Selling Iraq No Easy Task Amid the Calm of Finland
RENEE MONTAGNE, host:
A young man in Finland is dreaming of becoming a political leader in Iraq. His father is a former refugee who is now a Finnish citizen, and his father is also governor of the Shiite holy city of Najaf. The son stayed behind in Helsinki, but wants to convince the world his native city is safe and a good place to invest.
NPR's Emily Harris reports.
EMILY HARRIS: During a lecture on the ethics of closing a car factory at a business school in Helsinki, Hussein Al-Taee speaks up more than anyone else in class.
Mr. HUSSEIN AL-TAEE (Helsinki, Finland): About the customers - we're thinking that they're not getting the cars they might like because of the closure of the plant. So maybe it's too - what do you think?
HARRIS: Later in the school's airy central atrium, he tells how his family fled Iraq after Saddam Hussein cracked down on the Shia uprising following the first Gulf War. They spent three years camped with other refugees in the desert of Saudi Arabia before getting asylum in Finland.
Hussein went back to Najaf for the first time last summer. Now he dreams big about his hometown becoming like Dubai, the Persian Gulf's financial powerhouse. And he makes sweeping claims about interesting Finnish businesses to take part.
Mr. AL-TAEE: And now my next visit that is going to happen soon, I'm going to take, I would say, 20 companies - huge Finnish companies - to go and make a business center, to make a base in Najaf. Being like Dubai is one objective, but we want to be more than Dubai, this is what we're thinking.
(Soundbite of door opening)
HARRIS: For now, Hussein lives with two brothers and one sister in a neat apartment in Helsinki's northern suburbs. His father - Najaf's governor - his mother and two younger sisters live in Iraq. Hussein, the eldest, is in charge here.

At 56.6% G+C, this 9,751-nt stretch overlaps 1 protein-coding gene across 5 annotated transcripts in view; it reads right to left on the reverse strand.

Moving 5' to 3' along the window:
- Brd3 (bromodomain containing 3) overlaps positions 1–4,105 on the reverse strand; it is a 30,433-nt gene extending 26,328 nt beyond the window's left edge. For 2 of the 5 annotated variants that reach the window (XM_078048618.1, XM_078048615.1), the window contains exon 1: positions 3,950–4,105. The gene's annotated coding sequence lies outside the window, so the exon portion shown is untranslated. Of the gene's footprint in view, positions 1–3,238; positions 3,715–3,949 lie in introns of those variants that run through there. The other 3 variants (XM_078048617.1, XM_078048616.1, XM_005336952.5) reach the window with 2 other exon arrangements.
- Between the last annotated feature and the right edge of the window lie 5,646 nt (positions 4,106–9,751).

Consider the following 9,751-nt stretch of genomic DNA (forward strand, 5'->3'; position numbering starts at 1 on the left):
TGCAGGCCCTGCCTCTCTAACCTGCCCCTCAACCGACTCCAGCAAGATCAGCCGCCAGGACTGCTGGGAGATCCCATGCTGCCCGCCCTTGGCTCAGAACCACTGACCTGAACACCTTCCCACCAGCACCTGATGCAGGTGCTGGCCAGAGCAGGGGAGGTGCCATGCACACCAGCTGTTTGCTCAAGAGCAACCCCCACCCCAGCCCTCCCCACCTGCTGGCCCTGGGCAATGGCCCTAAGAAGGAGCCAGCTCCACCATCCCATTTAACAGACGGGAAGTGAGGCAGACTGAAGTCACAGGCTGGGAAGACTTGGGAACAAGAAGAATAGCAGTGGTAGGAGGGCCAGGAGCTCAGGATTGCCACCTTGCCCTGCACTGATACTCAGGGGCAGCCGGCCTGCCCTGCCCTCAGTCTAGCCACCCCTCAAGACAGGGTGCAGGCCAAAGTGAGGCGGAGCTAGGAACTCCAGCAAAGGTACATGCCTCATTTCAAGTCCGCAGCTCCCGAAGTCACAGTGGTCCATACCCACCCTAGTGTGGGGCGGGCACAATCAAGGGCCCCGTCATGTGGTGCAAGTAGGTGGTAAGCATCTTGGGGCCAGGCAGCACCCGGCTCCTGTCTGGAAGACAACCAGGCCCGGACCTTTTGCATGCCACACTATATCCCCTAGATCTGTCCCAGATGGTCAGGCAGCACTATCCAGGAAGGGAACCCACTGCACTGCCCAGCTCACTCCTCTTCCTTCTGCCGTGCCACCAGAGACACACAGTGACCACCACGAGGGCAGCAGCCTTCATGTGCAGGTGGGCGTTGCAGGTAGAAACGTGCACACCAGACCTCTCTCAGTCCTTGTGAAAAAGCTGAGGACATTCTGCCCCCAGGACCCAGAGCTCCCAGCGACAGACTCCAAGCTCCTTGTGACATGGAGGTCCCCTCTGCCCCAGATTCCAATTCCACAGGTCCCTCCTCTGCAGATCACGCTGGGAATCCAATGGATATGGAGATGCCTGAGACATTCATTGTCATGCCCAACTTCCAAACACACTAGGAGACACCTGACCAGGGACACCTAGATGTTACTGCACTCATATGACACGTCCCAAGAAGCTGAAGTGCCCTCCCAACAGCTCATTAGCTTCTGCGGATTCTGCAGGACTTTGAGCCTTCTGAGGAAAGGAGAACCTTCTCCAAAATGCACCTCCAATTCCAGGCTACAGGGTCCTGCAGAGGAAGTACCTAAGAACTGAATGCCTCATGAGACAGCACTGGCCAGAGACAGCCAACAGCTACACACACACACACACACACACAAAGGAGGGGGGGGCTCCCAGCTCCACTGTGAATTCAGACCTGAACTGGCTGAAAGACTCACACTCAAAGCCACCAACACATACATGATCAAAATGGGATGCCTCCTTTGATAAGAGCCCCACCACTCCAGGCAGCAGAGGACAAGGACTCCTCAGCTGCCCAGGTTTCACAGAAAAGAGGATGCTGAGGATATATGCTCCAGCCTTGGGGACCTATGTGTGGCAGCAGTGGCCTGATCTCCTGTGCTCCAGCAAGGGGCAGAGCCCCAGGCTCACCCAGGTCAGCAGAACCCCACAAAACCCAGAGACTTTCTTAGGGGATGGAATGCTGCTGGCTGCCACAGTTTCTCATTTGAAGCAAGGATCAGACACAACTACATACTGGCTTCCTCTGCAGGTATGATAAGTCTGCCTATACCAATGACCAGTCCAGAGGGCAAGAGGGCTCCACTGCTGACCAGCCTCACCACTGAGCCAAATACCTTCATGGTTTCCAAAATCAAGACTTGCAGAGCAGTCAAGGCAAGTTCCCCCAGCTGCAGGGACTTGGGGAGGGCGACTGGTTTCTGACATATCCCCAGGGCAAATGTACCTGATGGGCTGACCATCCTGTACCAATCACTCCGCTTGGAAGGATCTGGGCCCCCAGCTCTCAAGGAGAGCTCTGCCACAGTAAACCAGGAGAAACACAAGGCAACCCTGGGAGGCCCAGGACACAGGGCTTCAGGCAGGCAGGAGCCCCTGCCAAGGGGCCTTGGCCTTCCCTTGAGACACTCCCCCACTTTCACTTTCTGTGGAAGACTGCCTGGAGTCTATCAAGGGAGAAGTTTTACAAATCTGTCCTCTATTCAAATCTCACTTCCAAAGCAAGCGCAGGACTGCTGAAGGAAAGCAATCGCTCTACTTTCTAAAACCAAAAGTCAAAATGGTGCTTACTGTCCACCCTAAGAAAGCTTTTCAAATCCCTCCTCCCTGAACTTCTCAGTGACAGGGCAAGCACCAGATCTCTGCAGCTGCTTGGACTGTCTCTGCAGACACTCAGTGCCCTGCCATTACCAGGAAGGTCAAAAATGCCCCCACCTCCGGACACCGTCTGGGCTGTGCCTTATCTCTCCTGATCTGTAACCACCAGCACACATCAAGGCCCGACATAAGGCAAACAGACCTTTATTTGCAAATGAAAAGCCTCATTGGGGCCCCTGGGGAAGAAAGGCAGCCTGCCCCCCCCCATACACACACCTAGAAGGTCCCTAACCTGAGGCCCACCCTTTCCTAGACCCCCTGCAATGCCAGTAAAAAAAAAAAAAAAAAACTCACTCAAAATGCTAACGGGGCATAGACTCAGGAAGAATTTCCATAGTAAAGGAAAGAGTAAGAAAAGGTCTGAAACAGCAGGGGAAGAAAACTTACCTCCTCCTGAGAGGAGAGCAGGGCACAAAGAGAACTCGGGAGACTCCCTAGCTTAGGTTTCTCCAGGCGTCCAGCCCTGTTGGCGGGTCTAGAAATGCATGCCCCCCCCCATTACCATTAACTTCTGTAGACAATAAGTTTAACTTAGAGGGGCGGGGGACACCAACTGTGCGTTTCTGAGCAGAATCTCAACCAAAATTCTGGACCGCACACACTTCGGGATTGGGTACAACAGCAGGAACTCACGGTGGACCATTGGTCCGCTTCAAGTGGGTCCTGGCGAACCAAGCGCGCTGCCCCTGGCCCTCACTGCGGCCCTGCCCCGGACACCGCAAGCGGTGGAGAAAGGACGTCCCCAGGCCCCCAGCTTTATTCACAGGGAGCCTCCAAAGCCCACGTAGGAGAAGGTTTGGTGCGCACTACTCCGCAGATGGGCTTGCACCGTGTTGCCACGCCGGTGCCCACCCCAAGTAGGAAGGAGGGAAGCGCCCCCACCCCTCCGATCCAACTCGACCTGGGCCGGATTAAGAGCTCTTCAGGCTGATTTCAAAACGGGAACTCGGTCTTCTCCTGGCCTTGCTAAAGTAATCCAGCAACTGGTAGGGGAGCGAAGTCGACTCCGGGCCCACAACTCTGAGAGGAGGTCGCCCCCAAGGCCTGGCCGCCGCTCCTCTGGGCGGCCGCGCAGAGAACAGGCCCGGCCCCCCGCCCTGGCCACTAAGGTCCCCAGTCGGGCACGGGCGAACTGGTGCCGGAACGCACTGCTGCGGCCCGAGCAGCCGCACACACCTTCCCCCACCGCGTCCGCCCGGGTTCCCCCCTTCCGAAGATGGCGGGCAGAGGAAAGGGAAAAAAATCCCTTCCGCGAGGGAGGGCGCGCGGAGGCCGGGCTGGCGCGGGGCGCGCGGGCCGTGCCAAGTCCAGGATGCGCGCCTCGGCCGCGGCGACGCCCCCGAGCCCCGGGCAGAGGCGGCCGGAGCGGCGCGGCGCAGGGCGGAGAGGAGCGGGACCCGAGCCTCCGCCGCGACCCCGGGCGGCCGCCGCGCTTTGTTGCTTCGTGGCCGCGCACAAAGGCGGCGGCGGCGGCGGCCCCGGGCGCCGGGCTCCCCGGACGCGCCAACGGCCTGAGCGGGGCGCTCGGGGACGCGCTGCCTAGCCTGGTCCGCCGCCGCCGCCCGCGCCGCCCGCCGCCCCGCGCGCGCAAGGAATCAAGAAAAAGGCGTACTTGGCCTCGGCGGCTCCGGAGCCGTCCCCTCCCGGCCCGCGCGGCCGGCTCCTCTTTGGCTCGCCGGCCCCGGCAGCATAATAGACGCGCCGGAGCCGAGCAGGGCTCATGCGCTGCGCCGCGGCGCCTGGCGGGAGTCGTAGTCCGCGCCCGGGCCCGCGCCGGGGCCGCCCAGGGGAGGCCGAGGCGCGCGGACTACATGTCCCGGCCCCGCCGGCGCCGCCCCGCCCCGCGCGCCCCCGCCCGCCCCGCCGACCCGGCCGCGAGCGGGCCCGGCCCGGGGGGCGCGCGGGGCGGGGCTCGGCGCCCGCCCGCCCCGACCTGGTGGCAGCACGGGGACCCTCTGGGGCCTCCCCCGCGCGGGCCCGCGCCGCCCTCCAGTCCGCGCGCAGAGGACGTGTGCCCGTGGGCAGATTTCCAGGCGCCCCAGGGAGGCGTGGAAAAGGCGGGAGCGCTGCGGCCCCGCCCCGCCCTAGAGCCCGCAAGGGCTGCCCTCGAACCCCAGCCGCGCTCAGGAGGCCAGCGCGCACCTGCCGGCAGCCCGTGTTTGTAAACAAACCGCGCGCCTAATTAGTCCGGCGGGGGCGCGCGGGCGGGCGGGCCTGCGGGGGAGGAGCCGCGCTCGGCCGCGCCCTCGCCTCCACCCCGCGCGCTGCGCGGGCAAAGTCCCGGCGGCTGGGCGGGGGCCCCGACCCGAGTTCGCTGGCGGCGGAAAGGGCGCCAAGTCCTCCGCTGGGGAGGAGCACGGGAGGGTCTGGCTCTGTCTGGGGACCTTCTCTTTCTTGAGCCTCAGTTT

Mr. AL-TAEE: I do this because I'm a perfectionist. It should be no light in the...
HARRIS: He inches the curtain back into place, a habit he picked up from a Finnish girlfriend.
Mr. AL-TAEE: She was taught from the beginning to be very, very neat and organized. And I lived with her for one year, so she taught me to be neat and organized.
HARRIS: Hussein says when he went back to Iraq last summer, he cried when he saw a sign showing Najaf less than 200 miles away. But a lot surprised him.
Mr. AL-TAEE: I couldn't understand why people threw trash. I was saying, I'm not a born Finn, but I would never trash Finland. They say because the garbage man has nothing to do if we start to put them in the garbage cans.
HARRIS: Garbage was a little thing.
Mr. AL-TAEE: The big things were, of course, the whole - I'd never seen an army base around a governor's building, or that many guns and arms and military personnel and helicopters.
HARRIS: In his quest to show Najaf as a safe place, Hussein hosted a veteran Finnish TV journalist on a two-week visit in January. Rauli Virtanen says he hadn't been to Iraq since this most recent war because of the danger. But he felt that being a guest of the Najaf governor would be safe. Outside a shrine in neighboring Karbala, he says, a crowd saw him, shouted American, and started beating up him and Hussein.
Mr. RAULI VIRTANEN (TV Journalist, Finland): So it was a nasty incident. But it was an incident, and it was an exception. Otherwise, everything went more or less peacefully, although I was all the time, and Hussein, protected by the bodyguards of the governor.
HARRIS: His reports on Finnish television showed a wide range of life in Iraq. Hussein points to these reports when he tries to interest Finnish companies in Najaf. It's not an easy sell, anyway. Finland was shocked when two businessmen were killed in Baghdad in 2003. The government's export agency still advises businesses to stay out of Iraq.
But business in Najaf is flourishing, according to NPR's Iraqi reporter there. A new, $300 million airport is expected to increase tourism and investment. That's the first step to bigger changes, says Hussein.
Mr. AL-TAEE: My father is not aiming on changing the minds of the people that live in Najaf right now. He's aiming on changing the grandsons of these who live here. And he's always said that the next governor is going to make my plans work, maybe, or the one that is next to him.
HARRIS: Ask Hussein if he might be that next governor and he laughs and thinks bigger, echoing the aim of many Shia in Iraq. We don't know what's in the future, he says. There might be a job as leader of the whole south of Iraq.
Emily Harris, NPR News, Helsinki.
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